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Allan Kuipers

Allan Kuipers

For Allan Kuipers, life came down to a routine physical.

As a 66-year-old real estate manager, Allan lived an active and happy life in Mill Creek, Washington. Born in Holland, and growing up in Toronto and San Diego, Allan’s life has taken him all over the globe. He ended up in Honolulu while serving in the U.S. Army where he met and later married his wife, Edna. With a passion for languages, Allan completed his M.A. in German and taught high school for nearly 10 years in Shoreline, Washington. He spent the last 30 years in the real estate industry.

As part of routine physicals, Allan’s doctor monitored his PSA (prostate-specific antigen) count. There had been consistent growth over the years, but it wasn’t until there was a dramatic two-point leap that the doctor became concerned. Allan followed doctor’s orders and saw an urologist. He had exams, blood checks and, finally, a biopsy.

Allan was diagnosed with prostate cancer on October 31, 2014.

“My life was changed that day,” Allan says matter-of-factly. “My entire world stopped, but time doesn't stop for you if you have cancer. That date, those numbers will always be etched in my mind.”

With no family history of prostate cancer, Allan evaluated options for the remainder of the year. He did all of his own research and weighed the pros and cons of each treatment. Proton therapy caught his attention because it wasn’t invasive and had minimal side effects. It was “pin-point therapy.” Treatments attacked the bad tissues, without damaging the good.

Allan started hormone therapy in January 2015, before his first proton treatment in March at SCCA Proton Therapy Center. Proton therapy became part of Allan’s everyday life, a stop on the way home after a full day of work. The average treatment only took 15-20 minutes out of his day.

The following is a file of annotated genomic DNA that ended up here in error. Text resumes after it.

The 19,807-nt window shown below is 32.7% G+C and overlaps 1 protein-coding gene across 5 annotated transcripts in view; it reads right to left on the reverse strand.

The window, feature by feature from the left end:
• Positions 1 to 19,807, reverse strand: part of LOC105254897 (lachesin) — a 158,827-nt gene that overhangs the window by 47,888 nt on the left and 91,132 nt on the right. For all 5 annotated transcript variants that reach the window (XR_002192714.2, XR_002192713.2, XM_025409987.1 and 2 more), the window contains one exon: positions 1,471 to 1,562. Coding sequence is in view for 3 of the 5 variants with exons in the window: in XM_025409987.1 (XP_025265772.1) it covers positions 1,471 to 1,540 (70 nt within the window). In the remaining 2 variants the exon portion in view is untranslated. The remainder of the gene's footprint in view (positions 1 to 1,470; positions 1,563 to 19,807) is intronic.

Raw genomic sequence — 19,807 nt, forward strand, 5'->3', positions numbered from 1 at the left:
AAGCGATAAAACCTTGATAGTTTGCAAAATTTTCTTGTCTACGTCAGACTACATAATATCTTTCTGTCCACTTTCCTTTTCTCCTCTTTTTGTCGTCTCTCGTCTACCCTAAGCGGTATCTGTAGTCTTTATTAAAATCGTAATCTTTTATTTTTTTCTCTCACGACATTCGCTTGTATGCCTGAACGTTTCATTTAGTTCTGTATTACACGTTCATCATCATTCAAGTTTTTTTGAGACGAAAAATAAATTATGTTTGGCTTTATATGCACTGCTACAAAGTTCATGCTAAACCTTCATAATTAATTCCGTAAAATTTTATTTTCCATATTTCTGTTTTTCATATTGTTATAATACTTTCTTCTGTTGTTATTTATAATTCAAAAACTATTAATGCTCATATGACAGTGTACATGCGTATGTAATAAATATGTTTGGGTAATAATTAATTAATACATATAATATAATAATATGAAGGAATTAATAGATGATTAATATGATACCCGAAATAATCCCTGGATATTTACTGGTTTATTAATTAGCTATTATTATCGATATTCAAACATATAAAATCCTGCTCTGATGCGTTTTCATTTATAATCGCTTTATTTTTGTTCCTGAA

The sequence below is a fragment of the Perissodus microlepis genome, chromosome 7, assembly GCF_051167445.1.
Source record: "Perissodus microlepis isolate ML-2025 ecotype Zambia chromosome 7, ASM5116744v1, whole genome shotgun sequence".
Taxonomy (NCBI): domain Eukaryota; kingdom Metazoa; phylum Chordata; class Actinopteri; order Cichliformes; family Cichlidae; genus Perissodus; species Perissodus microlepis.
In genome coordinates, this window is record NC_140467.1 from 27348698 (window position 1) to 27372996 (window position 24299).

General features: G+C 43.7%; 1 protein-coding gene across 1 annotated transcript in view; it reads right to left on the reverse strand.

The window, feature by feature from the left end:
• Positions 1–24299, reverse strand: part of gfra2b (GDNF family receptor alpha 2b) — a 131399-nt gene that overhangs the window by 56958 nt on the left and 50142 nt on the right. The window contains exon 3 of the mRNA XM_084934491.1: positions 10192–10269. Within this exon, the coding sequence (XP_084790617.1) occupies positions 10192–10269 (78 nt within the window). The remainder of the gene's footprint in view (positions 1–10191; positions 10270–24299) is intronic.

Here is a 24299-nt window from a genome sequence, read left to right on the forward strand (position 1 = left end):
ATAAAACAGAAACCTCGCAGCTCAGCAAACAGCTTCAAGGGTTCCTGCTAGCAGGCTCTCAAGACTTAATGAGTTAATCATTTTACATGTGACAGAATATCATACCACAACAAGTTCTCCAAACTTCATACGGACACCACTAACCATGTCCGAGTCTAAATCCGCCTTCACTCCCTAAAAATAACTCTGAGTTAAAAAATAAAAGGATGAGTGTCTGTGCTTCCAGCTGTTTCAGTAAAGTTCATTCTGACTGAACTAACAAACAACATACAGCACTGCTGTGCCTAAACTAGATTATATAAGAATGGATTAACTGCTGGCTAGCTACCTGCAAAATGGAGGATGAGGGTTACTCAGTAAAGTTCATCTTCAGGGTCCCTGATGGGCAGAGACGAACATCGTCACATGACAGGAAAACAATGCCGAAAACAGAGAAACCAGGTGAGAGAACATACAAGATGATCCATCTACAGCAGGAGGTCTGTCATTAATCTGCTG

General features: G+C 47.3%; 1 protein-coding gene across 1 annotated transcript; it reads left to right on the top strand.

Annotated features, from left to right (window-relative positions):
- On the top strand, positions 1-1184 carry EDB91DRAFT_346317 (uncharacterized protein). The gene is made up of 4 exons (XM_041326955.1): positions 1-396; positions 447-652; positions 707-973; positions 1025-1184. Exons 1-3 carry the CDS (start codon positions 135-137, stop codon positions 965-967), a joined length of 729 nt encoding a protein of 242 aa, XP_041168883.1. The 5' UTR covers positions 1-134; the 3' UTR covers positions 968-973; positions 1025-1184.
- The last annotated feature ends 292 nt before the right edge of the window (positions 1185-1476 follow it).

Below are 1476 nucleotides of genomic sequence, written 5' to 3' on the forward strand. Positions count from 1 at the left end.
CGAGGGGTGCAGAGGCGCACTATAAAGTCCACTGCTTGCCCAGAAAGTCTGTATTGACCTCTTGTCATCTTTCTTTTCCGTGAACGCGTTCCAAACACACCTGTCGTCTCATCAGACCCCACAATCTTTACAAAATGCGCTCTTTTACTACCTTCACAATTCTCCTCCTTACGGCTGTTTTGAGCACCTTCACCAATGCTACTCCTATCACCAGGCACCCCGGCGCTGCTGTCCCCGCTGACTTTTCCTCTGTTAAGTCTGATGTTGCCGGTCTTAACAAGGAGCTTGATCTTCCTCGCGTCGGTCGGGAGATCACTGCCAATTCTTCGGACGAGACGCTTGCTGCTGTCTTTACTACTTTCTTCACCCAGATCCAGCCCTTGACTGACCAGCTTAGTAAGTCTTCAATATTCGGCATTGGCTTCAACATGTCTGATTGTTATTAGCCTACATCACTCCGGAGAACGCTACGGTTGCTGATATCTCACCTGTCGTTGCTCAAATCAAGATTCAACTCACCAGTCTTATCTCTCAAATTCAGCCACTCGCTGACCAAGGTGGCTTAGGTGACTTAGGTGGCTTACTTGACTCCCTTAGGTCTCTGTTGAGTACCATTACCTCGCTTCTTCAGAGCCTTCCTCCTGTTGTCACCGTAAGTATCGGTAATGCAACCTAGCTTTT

“I was able to keep living my life, and that was an incredible experience,” Allan recalls. “I never changed my routine the entire nine weeks. I never felt like I was in a hospital, and I became a believer quickly. My life went on, and for that I will always be grateful.”

By May, Allan had completed 44 treatments. At his three month follow-up in August, his PSA count was down to .02.

Today, he is cancer free.

“When you get this verdict that you have cancer, it changes your universe,” Allan says. “I totally believe in proton therapy and the fact that you’re not damaging a lot of good tissue. Proton therapy is targeted, full impact and it ends at the tumor where the cancer is, which also struck me as pretty cool. It was very Star Wars technology.”

Today, Allan still enjoys his work in real estate and part-time hobbies with Edna. As a member of the Mill Creek Country Club, the only number Allan worries about today is his handicap: 18.

“On a good day I shoot in the mid-80s to mid-90s,” Allan chuckles.